I’d played with this before and just saw it as dark magic. I couldn’t really get my head around it. I remember trying to set one up and making a total mess of it, so I left it.
Yesterday I went to an Azure All day presentation on Cognative services, hopefully I’ll try one of those out. I got a voucher for testing it out, but want to create a new Microsoft Account to try it out on. Unfortunately MS account creation is down at the moment.
One of the presentations was using Cognitive services in containers, and how you’d do that in Azure, basically it wraps all the bits up for you, but you still need to give it your Cognitive services app key and code so that it can communicate with the web and send info back for billing to your MS Azure account. The presentation was great, it was by Raju (I think) who I’d seen present before, and he does a very good presentation, also with demo’s, and I understood what it was all about.
I’ve been going to DevOps talks for a while and finally gave up on them as 1/ they were a bit over my head, 2/ Not really applicable to what I do as far as testing my ideas, which are small scale, not deployment. So for the last 6 months I’ve stopped going to them.
Anyway, back to Docker. After the presentation I found some good videos that walk you through setting up a real basic “Hello World” docker container and then also then deploy’s it.
The next video in his series shows the docker compose. Docker Compose lets us start multiple containers all in one config file, this is good if you have dependancy containers, his example is micro web services making api calls to different services, so the Docker Compose lets you make sure that they all start and run together.
His 3rd example is using it in the cloud, a bit more advanced, and i sort of like the idea of it, but its a bit complicated, I would like to see if I could build the processs on my VPS and maybe vid 2 will be sufficient.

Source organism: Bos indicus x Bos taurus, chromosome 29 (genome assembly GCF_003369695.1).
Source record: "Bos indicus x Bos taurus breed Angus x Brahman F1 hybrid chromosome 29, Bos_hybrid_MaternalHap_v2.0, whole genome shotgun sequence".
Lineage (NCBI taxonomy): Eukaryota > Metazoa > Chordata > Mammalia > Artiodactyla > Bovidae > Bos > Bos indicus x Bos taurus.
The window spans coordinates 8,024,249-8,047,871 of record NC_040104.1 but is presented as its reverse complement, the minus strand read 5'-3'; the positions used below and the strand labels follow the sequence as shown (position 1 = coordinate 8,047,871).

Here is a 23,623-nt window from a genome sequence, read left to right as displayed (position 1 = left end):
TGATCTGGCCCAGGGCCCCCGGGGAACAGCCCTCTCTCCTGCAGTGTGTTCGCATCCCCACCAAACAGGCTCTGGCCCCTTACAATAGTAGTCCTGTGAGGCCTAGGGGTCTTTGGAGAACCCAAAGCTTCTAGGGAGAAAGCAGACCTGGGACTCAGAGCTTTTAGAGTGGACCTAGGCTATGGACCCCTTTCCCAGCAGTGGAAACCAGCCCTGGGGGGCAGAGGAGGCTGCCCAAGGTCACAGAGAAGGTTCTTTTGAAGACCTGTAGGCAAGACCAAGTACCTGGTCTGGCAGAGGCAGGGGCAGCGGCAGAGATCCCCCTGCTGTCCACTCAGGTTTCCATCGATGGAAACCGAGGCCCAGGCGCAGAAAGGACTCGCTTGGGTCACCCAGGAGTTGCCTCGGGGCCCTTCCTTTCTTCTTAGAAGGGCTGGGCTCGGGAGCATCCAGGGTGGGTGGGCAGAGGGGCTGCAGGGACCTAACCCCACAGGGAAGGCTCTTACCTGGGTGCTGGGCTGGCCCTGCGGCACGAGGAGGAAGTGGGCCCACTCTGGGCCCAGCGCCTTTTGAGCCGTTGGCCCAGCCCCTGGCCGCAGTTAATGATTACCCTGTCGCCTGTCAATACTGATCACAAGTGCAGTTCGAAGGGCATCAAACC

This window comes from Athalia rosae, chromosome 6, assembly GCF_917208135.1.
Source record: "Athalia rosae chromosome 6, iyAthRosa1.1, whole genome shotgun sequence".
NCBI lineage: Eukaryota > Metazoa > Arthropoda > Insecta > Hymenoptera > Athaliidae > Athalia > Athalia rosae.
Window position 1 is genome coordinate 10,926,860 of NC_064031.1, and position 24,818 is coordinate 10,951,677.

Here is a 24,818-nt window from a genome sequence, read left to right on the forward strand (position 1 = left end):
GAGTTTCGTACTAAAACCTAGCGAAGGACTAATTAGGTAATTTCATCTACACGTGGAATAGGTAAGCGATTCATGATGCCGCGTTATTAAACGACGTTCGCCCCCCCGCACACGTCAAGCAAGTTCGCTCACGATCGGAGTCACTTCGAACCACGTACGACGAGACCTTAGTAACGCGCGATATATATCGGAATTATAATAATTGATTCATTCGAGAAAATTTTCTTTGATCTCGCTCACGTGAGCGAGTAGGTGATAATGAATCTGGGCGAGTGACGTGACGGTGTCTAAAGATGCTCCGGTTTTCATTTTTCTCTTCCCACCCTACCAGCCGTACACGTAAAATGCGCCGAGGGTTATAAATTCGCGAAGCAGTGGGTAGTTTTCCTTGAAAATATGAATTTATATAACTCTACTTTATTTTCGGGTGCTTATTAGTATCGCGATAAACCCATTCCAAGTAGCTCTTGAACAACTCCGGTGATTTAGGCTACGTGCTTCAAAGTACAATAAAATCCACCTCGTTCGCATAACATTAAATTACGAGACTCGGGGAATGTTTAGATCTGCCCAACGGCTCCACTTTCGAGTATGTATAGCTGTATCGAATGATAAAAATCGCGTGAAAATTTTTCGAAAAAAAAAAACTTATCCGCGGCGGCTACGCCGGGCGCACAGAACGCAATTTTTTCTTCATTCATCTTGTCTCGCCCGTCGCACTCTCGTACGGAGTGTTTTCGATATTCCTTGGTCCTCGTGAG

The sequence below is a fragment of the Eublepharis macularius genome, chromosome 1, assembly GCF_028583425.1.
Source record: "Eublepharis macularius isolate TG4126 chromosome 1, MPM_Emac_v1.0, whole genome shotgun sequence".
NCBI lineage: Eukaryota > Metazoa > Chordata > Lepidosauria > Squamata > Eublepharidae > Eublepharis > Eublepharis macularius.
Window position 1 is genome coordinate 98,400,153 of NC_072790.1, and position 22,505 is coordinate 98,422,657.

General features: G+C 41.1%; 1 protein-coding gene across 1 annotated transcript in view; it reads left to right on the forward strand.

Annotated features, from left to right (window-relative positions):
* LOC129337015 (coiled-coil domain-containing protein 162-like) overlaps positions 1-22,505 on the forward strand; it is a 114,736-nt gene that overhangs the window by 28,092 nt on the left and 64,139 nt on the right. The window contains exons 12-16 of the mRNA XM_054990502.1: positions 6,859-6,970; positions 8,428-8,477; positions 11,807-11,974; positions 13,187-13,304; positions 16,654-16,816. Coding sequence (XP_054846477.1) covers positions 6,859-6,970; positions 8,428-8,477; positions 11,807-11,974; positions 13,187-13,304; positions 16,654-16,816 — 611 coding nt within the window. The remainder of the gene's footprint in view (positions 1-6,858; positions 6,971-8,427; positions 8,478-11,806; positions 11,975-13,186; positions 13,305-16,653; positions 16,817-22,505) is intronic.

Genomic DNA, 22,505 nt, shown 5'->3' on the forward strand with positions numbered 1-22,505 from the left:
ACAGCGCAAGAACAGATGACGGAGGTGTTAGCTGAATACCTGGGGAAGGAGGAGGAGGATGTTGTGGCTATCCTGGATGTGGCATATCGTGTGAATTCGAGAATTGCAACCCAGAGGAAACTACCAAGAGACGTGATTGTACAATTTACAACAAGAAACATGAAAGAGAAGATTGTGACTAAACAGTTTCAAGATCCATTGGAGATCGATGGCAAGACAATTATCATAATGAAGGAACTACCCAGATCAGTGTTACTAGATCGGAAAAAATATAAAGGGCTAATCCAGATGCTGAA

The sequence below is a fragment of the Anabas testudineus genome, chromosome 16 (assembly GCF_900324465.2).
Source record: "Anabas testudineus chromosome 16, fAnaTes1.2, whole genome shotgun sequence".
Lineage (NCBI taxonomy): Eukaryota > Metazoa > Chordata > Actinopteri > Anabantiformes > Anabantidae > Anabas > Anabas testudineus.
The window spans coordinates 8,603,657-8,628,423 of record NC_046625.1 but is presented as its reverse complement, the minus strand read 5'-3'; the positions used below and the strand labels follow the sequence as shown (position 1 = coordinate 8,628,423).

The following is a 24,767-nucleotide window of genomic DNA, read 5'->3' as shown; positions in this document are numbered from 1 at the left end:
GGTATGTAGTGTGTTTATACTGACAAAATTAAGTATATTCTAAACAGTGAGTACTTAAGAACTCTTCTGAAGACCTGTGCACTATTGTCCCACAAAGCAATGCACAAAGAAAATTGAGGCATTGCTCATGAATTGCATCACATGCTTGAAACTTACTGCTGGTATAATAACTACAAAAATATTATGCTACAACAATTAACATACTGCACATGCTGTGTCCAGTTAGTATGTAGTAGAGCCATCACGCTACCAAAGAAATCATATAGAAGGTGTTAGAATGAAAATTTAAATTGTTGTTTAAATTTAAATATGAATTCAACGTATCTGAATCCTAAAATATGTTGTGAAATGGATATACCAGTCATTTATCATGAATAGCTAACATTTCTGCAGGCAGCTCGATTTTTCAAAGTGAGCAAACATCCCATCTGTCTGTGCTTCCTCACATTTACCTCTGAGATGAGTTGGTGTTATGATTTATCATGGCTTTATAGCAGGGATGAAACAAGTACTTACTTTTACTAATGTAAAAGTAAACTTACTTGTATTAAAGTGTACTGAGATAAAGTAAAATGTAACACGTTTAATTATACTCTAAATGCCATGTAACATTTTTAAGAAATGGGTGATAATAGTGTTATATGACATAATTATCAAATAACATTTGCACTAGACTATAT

So, from the video’s , which didn’t show up on the presentation, was getting the dependancy packages, a bit like Python and pip calling for dependancy packages.
I need to think a bit more where I’d use this, but I like the way of the containerised website, in fact, it reminds me of how WordPress does it , by having the main index.php file call oll the other parts such as header/footer/ article etc. Leaves the front light and lets it call what it needs. WordPress is just calling the database, but with docker you could call other containers , or wrap them all up into one big container.
I also like how you can test on your localhost to see that its working. That is a simple development environment. An appeal for this is the notion that it is like spinning up a VM for something, so you can spin up a Python instance. This has always troubled me with running python, sitting in the background when you are not using it for anything. Whereas in his 2nd video he uses Python code as an API, and as it has to talk to the PHP its passing JSON data across.
So notionally I could have a couple of containers running on my server for specific tasks and let them just run. I think this is the idea that the presentation was trying to convey, that you could have Cognitive services running in the background, but you are only paying for the calls to its API.
I’ll definitely have to find an exercise that will let me try this out. I would like to build and explore a Docker image/container.
Also the structure of micro-services. That allows you to work on micro elements independantly so can control build and testing. I think this may be an interesting avenue to explore for a FM Asset Management package with a database sitting in it.